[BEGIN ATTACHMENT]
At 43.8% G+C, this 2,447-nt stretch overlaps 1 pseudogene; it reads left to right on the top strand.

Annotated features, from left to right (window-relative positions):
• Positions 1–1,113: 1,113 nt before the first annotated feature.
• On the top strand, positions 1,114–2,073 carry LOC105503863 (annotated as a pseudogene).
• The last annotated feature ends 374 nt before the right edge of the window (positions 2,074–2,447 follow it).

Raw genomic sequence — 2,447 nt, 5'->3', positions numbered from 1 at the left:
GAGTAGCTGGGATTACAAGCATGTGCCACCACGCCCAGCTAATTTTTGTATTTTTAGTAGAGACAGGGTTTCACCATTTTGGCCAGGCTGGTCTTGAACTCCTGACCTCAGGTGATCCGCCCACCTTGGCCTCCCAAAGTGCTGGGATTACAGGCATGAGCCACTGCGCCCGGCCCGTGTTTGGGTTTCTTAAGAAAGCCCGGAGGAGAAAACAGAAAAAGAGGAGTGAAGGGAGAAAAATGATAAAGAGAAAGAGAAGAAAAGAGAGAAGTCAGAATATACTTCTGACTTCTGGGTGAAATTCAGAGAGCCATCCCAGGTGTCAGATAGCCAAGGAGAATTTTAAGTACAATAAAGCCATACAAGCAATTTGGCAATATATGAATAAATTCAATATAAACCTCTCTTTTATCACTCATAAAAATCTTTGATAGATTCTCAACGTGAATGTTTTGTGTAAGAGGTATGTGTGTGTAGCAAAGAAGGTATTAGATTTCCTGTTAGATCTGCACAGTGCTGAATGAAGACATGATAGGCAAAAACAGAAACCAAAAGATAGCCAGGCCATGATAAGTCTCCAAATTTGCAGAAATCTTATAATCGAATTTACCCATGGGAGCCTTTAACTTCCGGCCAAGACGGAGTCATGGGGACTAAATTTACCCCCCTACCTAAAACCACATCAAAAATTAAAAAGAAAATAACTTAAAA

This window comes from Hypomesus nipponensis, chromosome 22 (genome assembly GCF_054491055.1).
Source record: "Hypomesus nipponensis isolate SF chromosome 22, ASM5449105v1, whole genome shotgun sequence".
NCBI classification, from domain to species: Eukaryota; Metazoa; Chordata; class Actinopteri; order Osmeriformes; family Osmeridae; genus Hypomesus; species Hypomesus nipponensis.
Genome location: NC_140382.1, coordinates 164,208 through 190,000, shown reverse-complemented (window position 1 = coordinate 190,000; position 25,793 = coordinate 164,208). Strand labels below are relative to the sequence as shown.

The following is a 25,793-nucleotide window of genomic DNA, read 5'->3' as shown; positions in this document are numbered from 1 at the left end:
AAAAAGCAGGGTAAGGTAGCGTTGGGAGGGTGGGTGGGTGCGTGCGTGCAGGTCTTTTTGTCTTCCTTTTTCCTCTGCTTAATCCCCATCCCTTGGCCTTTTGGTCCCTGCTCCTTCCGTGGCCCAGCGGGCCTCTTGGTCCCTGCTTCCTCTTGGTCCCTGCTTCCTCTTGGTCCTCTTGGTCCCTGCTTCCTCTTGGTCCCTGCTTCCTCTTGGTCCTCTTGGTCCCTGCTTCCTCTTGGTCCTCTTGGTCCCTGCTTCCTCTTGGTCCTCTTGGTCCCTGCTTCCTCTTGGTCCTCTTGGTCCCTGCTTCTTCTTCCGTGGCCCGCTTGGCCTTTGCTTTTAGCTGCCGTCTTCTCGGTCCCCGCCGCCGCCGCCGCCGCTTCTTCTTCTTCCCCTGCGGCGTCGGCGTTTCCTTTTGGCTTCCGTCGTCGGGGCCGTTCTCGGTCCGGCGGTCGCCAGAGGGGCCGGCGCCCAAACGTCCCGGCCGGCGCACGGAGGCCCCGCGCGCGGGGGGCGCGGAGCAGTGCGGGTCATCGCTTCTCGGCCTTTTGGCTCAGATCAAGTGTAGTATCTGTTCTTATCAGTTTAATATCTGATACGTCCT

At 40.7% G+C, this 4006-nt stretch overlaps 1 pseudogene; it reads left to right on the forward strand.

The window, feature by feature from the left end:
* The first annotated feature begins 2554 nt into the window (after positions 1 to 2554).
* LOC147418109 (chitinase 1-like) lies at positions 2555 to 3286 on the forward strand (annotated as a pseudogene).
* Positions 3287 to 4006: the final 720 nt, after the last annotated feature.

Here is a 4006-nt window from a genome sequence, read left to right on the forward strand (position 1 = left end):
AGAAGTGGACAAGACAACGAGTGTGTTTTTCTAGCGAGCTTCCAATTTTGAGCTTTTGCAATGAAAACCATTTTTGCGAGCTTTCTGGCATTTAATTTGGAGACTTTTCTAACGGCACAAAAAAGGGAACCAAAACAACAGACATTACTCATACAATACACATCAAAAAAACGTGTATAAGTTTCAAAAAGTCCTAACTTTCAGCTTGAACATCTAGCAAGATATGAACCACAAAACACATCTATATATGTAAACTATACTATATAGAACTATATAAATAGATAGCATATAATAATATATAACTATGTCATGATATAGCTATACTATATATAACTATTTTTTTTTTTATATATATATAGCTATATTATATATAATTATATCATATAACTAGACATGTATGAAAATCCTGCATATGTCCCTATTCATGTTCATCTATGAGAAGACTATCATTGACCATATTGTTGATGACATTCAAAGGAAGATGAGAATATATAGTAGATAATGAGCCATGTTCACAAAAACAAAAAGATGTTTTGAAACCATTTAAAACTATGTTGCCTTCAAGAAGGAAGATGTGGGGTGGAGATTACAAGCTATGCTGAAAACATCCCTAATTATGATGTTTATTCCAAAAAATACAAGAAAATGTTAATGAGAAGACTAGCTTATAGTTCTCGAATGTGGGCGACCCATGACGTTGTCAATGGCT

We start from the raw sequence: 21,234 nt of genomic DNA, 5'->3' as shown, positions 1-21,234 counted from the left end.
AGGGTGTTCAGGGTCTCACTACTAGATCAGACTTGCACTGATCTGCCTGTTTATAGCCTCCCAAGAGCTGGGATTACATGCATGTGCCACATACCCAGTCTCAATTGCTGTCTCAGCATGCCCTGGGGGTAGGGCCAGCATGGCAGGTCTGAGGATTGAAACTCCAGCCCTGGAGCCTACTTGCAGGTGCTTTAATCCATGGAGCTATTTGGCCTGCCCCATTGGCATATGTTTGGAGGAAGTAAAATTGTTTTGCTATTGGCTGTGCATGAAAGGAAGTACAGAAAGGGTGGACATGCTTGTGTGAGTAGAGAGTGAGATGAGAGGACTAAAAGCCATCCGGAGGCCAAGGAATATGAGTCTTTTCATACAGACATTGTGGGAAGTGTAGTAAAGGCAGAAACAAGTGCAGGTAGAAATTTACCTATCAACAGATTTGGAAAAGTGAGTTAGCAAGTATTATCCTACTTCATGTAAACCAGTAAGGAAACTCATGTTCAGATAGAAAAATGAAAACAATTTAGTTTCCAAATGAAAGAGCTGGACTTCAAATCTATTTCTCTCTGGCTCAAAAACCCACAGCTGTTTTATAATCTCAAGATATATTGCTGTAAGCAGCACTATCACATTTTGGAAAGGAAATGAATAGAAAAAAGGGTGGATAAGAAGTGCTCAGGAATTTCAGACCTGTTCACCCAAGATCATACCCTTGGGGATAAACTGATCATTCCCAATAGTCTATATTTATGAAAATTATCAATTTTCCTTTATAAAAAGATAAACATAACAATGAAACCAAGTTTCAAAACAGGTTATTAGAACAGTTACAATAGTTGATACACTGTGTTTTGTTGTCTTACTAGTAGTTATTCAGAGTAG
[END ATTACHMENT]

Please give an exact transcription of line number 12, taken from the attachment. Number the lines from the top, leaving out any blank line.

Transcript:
The following is a 25,793-nucleotide window of genomic DNA, read 5'->3' as shown; positions in this document are numbered from 1 at the left end: